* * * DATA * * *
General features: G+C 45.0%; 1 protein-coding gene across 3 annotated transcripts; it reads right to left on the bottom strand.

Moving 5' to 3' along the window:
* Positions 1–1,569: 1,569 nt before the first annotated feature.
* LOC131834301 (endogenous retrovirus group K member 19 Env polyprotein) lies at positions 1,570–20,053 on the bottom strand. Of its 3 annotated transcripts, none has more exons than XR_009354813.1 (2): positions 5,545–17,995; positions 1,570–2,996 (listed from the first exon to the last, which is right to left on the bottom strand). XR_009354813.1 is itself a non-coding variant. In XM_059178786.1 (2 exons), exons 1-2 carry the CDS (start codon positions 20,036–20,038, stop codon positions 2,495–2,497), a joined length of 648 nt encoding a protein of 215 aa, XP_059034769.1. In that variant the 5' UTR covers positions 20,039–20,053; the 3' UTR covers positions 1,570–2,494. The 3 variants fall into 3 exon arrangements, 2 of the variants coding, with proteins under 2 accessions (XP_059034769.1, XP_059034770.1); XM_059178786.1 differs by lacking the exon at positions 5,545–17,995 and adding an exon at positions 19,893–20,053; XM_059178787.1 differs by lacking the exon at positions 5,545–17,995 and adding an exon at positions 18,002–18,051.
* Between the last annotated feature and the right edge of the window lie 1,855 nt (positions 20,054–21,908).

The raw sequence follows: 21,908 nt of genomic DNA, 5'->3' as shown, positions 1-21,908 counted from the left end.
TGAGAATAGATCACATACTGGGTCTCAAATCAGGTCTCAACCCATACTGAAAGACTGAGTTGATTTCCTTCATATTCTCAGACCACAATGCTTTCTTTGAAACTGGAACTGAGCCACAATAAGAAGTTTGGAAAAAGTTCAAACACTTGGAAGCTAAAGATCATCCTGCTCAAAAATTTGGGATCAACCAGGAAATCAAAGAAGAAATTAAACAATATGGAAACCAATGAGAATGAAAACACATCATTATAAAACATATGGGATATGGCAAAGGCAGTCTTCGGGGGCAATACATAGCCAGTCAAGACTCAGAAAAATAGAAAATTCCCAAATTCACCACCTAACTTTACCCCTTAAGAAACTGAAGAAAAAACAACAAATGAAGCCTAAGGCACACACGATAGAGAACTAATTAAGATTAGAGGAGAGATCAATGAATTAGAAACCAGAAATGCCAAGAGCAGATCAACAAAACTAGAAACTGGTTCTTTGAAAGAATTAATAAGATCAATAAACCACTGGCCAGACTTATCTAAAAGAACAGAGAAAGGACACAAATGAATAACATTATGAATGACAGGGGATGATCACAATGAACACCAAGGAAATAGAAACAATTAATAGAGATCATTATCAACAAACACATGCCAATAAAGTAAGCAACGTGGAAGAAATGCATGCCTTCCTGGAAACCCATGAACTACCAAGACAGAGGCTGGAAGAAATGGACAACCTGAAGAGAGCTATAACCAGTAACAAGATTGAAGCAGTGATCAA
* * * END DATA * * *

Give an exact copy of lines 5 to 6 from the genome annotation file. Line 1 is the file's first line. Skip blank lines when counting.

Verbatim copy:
* Between the last annotated feature and the right edge of the window lie 1,855 nt (positions 20,054–21,908).

The raw sequence follows: 21,908 nt of genomic DNA, 5'->3' as shown, positions 1-21,908 counted from the left end.